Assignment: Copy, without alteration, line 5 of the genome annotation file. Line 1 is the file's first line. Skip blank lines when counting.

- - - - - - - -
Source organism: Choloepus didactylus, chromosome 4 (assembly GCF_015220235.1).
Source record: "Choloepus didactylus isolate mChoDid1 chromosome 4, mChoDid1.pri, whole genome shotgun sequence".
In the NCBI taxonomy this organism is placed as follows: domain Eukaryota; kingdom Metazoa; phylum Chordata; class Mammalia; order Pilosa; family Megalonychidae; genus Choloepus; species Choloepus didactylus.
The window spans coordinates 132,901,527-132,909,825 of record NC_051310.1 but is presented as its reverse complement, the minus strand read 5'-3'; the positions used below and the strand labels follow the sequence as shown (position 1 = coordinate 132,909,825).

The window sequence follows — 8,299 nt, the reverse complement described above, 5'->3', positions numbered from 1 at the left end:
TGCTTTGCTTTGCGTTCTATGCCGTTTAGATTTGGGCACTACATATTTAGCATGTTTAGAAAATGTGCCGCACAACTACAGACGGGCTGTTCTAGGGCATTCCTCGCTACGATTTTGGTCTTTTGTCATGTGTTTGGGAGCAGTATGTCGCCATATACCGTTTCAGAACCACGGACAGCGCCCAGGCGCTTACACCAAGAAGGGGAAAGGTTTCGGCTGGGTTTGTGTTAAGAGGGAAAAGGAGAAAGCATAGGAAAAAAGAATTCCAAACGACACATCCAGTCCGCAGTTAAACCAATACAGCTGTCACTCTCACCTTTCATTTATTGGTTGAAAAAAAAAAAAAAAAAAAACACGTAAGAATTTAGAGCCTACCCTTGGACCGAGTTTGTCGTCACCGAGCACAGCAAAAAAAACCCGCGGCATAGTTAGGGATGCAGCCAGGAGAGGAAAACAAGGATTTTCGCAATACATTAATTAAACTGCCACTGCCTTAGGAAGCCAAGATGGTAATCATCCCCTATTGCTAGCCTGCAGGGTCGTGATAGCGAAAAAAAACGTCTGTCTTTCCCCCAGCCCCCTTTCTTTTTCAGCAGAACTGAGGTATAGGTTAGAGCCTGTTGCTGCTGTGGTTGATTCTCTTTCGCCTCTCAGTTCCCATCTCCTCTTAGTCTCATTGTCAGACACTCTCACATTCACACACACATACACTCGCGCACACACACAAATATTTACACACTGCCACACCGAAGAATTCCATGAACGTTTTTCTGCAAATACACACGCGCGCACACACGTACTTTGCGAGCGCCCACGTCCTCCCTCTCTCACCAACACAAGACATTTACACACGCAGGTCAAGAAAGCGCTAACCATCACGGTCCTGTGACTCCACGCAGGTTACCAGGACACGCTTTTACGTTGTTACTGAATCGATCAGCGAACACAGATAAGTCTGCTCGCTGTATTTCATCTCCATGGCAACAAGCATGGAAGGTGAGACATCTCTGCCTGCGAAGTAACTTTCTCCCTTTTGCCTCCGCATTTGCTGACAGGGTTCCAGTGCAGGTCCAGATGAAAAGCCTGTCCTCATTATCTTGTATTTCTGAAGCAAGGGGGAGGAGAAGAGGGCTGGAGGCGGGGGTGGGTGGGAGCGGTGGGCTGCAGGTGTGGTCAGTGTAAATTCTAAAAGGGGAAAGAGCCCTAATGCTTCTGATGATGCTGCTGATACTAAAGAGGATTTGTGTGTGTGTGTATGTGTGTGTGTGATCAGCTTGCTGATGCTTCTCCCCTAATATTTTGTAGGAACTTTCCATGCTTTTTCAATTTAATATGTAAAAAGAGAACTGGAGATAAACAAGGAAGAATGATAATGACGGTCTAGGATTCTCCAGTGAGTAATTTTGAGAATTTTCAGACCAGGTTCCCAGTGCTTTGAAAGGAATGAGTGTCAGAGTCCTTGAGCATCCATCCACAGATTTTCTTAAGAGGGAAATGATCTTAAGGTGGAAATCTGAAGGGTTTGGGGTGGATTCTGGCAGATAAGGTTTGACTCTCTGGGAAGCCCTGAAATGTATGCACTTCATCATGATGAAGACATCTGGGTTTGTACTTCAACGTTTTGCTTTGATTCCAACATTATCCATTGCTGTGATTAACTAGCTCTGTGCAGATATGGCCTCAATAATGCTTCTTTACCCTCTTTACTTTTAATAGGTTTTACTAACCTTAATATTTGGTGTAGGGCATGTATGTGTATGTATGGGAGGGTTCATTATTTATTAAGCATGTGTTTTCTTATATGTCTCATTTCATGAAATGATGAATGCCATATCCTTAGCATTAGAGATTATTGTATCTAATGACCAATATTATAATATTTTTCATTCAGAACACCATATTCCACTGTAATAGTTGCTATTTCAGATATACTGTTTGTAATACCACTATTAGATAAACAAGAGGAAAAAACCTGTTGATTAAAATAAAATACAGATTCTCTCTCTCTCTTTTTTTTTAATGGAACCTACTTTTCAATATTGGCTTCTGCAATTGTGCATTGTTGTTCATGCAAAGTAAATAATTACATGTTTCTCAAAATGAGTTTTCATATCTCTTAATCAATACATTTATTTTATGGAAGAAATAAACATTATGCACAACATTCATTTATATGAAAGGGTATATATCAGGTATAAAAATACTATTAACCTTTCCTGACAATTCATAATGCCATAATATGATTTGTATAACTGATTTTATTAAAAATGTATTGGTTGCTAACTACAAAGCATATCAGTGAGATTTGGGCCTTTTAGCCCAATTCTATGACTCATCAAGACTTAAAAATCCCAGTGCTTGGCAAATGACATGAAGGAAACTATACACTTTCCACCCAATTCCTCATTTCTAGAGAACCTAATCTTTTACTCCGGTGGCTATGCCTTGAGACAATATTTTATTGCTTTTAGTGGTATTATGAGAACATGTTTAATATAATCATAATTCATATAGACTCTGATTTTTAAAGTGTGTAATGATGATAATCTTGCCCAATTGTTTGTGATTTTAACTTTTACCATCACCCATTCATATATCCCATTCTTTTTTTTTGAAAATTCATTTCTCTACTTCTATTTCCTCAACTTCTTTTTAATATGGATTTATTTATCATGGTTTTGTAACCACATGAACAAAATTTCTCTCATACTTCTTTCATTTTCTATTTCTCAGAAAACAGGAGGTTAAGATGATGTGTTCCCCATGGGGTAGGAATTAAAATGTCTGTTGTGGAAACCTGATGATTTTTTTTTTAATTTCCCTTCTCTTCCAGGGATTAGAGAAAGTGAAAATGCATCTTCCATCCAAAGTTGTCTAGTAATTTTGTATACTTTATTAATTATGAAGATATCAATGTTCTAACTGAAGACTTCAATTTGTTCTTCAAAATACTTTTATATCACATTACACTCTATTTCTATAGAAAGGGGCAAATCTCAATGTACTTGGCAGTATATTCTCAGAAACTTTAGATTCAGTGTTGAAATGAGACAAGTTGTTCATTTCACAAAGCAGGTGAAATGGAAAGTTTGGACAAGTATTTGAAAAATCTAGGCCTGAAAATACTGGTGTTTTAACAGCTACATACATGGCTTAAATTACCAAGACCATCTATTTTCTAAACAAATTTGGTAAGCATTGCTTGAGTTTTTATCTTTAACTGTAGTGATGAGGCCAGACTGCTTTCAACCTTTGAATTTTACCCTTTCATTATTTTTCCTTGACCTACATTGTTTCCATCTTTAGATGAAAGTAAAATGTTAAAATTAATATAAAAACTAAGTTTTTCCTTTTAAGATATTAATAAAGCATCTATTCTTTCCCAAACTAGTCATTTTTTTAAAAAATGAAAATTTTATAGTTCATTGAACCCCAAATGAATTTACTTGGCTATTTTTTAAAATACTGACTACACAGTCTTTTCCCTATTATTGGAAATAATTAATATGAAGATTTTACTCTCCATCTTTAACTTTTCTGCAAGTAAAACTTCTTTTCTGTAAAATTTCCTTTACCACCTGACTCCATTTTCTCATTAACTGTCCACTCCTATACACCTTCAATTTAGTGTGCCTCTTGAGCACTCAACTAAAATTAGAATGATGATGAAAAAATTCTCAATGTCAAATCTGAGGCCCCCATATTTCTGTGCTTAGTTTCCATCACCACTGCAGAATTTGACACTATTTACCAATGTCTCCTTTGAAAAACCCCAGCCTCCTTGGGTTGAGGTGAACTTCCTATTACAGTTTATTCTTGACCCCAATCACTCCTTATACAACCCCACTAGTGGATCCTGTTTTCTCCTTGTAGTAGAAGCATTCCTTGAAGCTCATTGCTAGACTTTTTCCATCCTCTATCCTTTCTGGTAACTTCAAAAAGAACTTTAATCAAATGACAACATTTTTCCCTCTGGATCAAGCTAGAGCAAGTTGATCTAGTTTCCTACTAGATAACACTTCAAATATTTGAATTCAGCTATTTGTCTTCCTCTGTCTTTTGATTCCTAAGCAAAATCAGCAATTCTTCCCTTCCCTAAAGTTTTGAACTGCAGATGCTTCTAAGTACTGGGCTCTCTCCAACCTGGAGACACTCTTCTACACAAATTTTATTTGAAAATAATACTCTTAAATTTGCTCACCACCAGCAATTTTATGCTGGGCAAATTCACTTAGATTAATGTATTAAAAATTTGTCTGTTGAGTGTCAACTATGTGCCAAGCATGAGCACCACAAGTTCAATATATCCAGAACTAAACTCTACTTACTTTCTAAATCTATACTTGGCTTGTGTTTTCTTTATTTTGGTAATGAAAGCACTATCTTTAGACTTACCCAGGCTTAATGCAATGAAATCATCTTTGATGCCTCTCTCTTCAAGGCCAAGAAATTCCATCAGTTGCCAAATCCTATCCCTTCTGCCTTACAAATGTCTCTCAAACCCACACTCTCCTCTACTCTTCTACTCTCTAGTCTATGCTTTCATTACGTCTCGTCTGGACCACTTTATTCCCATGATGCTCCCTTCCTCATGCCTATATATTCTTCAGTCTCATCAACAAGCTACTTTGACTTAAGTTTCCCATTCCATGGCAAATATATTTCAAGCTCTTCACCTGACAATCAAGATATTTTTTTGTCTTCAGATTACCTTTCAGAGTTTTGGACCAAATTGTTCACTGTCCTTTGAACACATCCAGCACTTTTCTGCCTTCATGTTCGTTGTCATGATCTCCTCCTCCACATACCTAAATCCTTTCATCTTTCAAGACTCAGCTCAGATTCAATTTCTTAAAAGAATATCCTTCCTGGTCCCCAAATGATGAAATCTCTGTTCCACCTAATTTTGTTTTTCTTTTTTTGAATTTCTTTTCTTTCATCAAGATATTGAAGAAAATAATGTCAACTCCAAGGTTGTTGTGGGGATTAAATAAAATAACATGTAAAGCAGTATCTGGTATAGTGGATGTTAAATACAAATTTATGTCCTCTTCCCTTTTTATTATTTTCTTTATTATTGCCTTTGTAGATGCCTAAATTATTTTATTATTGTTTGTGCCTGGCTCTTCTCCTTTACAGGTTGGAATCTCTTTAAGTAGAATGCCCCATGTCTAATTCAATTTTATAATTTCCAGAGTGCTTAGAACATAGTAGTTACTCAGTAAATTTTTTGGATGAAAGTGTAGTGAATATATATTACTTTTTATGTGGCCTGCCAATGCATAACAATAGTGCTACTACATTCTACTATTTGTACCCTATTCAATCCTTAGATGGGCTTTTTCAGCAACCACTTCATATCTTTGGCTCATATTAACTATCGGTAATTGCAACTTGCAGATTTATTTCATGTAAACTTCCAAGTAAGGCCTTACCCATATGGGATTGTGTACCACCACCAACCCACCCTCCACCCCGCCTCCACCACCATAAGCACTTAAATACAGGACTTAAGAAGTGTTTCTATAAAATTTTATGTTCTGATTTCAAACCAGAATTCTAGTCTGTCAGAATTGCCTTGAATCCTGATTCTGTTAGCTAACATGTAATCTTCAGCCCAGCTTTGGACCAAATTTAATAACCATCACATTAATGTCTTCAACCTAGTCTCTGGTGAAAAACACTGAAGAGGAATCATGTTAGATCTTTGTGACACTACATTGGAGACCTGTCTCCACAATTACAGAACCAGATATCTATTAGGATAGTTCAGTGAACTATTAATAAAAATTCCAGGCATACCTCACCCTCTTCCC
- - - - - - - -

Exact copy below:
The window sequence follows — 8,299 nt, the reverse complement described above, 5'->3', positions numbered from 1 at the left end: